AVCHD is a very popular container for data compressed with h.264 — it comes to us through a collaboration between Sony and Panasonic as a format for digital camcorders. It’s a file based format, meaning that it’s meant to be stored and played back on disks or other storage devices such as compact flash drives or SD cards. It supports both standard definition and a variety of high definition variants from 720 to 1080p in a variety of frame rates including 60 frames per second, 24p native as well as 3D modes.
It’s an extraordinarily robust container format that includes not just things like subtitles, but menu navigation and slideshows with audio. Short answer: Yes.
MKV is a rapidly growing format that was designed to be future-proof. The container itself supports almost any audio or video format which makes it adaptable, efficient, and highly regarded as one of the best – if not the best – ways to store audio and video files. In addition, it even supports multiple audio, video and subtitle files even if they are encoded in different formats. Due to the options the container offers, as well as its handling of error recovery (which allows you to play back corrupted files), it has quickly become one of the best containers currently available.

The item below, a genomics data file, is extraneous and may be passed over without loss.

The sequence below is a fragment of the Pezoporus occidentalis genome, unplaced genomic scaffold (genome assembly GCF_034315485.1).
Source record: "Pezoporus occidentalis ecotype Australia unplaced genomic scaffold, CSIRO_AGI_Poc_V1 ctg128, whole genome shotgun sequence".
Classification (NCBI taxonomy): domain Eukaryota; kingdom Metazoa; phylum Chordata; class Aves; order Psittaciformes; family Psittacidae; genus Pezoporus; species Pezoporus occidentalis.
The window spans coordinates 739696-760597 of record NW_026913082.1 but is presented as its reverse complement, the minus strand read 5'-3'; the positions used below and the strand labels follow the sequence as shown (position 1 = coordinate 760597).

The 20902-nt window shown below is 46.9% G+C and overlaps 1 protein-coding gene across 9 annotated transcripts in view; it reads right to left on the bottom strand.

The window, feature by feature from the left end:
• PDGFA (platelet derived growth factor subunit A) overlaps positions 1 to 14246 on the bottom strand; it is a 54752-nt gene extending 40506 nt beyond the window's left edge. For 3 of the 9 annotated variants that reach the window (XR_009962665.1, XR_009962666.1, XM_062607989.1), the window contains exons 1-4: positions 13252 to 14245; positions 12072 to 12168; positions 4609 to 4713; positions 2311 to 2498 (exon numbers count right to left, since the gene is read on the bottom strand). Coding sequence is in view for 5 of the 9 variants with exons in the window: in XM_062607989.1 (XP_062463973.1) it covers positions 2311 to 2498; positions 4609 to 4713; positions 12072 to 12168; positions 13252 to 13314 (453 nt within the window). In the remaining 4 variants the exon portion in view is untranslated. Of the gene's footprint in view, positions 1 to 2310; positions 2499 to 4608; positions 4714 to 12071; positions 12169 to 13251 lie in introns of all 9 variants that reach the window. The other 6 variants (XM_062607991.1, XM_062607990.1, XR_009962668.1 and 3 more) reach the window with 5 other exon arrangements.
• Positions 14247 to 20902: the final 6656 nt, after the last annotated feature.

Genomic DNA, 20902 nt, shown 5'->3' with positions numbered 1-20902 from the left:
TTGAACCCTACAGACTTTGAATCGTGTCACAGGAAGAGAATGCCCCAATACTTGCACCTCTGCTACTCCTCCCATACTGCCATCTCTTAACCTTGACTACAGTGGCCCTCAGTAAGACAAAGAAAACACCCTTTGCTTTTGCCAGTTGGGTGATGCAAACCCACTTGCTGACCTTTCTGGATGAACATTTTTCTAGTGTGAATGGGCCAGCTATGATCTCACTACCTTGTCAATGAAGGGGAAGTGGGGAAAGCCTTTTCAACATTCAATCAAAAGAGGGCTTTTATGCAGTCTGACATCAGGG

FLV, SWF (Flash Video)
Macromedia originally created Flash before they were ultimately acquired by Adobe in 2005. Flash is an aging container that is being phased out due to limitations in the technology, creating what Steve Jobs used to refer to as “buggy” file handling. This led to a very public omission from iOS devices for Adobe and it appears that this was the beginning of the end for the format. As HTML5 standardization takes hold, we should see less Flash videos online, and the container is most likely going to disappear with it.